The Deadly Influence of Formula in America, Part I

[Part 1, Part 2]

By Dr. Linda Folden Palmer
First published on Natural Family Online

This groundbreaking analysis from noted author, health educator and advocate Dr. Linda Folden Palmer is the first time a health expert has published an examination of the available scientific research comparing the death rates of formula-fed and breastfed babies.

While the results hold no surprises for breastfeeding educators and advocates, the study may prove to be a rude awakening for the millions of Americans who have bought into the myth that infant formula is a perfectly safe breast milk substitute.

Infant formula was designed to be a medical nutritional tool for babies who are unable to breastfeed. Formula does not fully meet the nutritional and immunity needs of infants, leaving their immune systems flailing. An infant's immune system has three aspects: her own immature, developing immune system; the small component of immunities that passes through the placenta during natural childbirth (and to a lesser degree with premature births and cesarean sections); and the most valuable, living portion that is passed on through mother's milk on an ongoing basis.

Remove any of these components and you take away a vital support structure.

This brings us face to face with the safety and effectiveness of infant formula as a breast milk substitute. Is formula actually as safe as we have been led to believe? In fact, the answer is a resounding "no." In fact, the use of infant formula doubles the risk of infant death for American babies.

While the dangers of formula feeding aren't something you're likely to hear in your doctor's office, the conclusions can be derived through an examination of the available scientific research on infant mortality in the United States and across the world. There are studies showing artificial feeding's impact on overall infant death rates in both developing and undeveloped countries.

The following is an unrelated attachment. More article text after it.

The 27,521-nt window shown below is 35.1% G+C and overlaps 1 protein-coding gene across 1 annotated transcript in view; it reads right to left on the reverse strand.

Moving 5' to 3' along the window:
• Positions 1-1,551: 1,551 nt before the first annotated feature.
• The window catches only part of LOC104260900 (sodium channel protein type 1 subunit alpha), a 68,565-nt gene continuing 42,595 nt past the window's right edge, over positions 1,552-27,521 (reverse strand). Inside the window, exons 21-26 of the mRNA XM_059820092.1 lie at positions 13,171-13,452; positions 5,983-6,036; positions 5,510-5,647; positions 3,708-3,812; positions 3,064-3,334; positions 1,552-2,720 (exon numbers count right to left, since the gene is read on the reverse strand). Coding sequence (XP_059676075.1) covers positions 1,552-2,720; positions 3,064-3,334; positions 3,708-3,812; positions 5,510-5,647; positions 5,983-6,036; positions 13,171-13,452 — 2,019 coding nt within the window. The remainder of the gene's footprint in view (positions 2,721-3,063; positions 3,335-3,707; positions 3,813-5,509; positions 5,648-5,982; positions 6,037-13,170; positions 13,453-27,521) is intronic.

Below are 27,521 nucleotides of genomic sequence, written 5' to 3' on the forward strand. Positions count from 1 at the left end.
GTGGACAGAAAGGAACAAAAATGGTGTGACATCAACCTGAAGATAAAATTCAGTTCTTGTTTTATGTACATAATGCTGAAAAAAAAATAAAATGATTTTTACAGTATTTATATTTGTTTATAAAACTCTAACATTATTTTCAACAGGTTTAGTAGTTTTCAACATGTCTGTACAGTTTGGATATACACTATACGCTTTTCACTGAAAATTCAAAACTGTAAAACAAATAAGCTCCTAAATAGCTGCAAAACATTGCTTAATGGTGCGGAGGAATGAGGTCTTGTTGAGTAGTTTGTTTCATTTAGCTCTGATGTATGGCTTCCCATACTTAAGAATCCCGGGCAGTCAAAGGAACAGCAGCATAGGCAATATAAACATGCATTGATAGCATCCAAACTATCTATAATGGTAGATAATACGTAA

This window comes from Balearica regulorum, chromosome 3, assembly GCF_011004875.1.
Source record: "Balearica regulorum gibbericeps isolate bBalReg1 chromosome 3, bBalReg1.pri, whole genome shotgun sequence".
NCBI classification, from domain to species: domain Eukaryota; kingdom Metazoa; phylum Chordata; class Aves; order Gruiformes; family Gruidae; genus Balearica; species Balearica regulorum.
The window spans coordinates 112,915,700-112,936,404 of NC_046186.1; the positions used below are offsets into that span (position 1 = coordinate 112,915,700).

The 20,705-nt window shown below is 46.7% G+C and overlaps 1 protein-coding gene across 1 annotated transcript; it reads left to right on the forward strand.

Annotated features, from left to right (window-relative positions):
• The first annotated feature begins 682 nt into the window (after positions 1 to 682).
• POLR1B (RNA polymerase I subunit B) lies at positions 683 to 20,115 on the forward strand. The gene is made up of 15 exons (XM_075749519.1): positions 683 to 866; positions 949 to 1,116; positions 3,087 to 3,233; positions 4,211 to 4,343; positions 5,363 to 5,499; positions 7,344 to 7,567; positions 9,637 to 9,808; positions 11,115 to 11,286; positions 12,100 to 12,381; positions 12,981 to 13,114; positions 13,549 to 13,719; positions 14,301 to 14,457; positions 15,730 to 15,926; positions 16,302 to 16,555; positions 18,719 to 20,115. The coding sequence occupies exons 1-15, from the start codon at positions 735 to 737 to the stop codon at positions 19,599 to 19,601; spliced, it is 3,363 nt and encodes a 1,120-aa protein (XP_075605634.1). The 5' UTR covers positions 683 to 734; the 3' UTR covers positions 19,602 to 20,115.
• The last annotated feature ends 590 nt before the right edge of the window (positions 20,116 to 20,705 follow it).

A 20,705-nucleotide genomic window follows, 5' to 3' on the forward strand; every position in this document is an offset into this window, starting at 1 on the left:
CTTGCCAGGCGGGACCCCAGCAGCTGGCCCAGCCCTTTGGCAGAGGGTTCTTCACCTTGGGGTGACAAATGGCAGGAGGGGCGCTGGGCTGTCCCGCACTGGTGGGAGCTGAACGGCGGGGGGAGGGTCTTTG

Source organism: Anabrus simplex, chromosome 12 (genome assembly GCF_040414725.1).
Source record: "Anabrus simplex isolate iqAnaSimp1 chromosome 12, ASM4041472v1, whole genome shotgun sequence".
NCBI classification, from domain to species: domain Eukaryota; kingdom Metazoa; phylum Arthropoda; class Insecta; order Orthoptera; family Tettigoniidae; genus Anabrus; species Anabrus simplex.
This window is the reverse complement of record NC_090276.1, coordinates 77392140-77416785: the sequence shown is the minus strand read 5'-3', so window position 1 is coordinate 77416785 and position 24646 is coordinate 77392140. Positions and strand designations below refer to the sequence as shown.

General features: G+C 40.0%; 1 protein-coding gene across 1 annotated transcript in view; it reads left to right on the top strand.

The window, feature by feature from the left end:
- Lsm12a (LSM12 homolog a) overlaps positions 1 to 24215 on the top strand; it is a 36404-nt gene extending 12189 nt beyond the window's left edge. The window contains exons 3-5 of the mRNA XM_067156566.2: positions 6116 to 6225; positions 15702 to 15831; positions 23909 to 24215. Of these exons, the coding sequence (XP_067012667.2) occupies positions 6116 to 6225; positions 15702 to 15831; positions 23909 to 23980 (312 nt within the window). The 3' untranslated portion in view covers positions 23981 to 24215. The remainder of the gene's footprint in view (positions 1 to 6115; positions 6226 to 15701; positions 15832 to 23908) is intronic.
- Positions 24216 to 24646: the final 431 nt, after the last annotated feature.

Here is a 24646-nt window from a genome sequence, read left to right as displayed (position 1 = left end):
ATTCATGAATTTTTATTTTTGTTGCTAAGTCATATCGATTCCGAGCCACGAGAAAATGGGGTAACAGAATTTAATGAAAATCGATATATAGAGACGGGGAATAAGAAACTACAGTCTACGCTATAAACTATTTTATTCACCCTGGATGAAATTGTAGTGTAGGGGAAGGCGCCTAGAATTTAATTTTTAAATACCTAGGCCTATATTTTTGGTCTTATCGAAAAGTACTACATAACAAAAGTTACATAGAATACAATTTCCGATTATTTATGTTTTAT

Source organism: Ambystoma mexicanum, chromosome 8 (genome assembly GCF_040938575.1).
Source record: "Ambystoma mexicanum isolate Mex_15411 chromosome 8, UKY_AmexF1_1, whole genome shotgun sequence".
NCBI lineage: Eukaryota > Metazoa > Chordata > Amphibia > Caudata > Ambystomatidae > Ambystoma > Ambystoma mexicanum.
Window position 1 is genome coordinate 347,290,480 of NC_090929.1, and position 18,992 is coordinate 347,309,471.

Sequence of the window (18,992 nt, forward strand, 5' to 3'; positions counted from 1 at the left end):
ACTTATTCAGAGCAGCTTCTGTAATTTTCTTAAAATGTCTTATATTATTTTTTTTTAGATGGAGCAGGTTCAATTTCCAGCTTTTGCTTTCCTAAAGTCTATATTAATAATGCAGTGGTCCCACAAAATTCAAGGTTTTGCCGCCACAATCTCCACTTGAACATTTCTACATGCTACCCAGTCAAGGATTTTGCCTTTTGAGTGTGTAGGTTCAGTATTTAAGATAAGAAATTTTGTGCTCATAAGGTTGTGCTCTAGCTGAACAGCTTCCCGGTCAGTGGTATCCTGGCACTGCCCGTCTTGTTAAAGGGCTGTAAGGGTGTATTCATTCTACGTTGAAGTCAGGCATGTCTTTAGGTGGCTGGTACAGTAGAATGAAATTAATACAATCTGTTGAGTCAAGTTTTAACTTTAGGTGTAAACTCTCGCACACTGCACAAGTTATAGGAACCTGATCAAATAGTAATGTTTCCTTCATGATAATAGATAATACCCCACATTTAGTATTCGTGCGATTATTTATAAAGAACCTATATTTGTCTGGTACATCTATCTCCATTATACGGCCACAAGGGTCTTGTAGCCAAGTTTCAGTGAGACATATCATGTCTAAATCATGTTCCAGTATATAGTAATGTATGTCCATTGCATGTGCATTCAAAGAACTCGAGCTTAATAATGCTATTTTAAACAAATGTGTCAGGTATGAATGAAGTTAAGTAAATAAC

While studies offering comparative death rates are not available for industrialized regions, there are numerous studies providing comparative occurrence rates for many illnesses and disorders in the United States and other industrialized nations. Many more reports are available extolling superior survival rates and decreased illness rates among breastfed infants, but only those with solid numbers are useful here.

We can assemble the statistics from these studies to build a firm picture of the ratio of infant deaths for U.S. formula-fed babies against those who are breastfed.

The relative risks of formula

It is clear that feeding infants artificial formula instead of breastfeeding increases their relative risk of death. A number of studies point to this fact. Table 1 shows figures from two studies measuring infant mortality risks during certain age ranges. A risk number of 3 in the chart represents three times the risk of infant death for infants who are artificially fed.

While the numbers in the charts reflect any amount of breastfeeding during the study period (and not necessarily exclusive breastfeeding), nearly all studies mention that during the first six months, exclusive breastfeeding produces much higher survival rates than partial breastfeeding. No studies refute this assertion. Figures for each age range listed here do not include children who died prior to reaching that age group. Figures reflect infants who received no breast milk or had weaned prior to reaching the reported age group versus those who received any breastfeeding through that age.

Table 1 clearly demonstrates that the disadvantages of formula are most devastating in the earliest months. Significant disadvantages for formula continue throughout the year-long study period.

Suggested Relative Risks for Infant Deaths

No Breastfeeding or Any Breastfeeding Ending Before Designated Age Ranges vs. Breastfeeding Through Designated Age Ranges (1,2)

Country Author 0 to 2 Mo. 3 to 5 Mo. 6 to 11 Mo.
Mexico Palloni 13 6 3
Brazil, Pakistan and Philippines (pooled) World Health Organization 0 to 2 Mo. 2-3 Mo. 4-5 Mo. 6-8 Mo. 9-11 Mo.
6 4 2.5 2 1.5

A relative risk of 13 here means that a child who was not breastfed through the time period has thirteen times the risk of dying
during his first year as a child who had received any breast milk through that period.


The studies cited in the next table compare no breastfeeding with 12 months of breastfeeding, each deriving a relative risk of death over the full first year.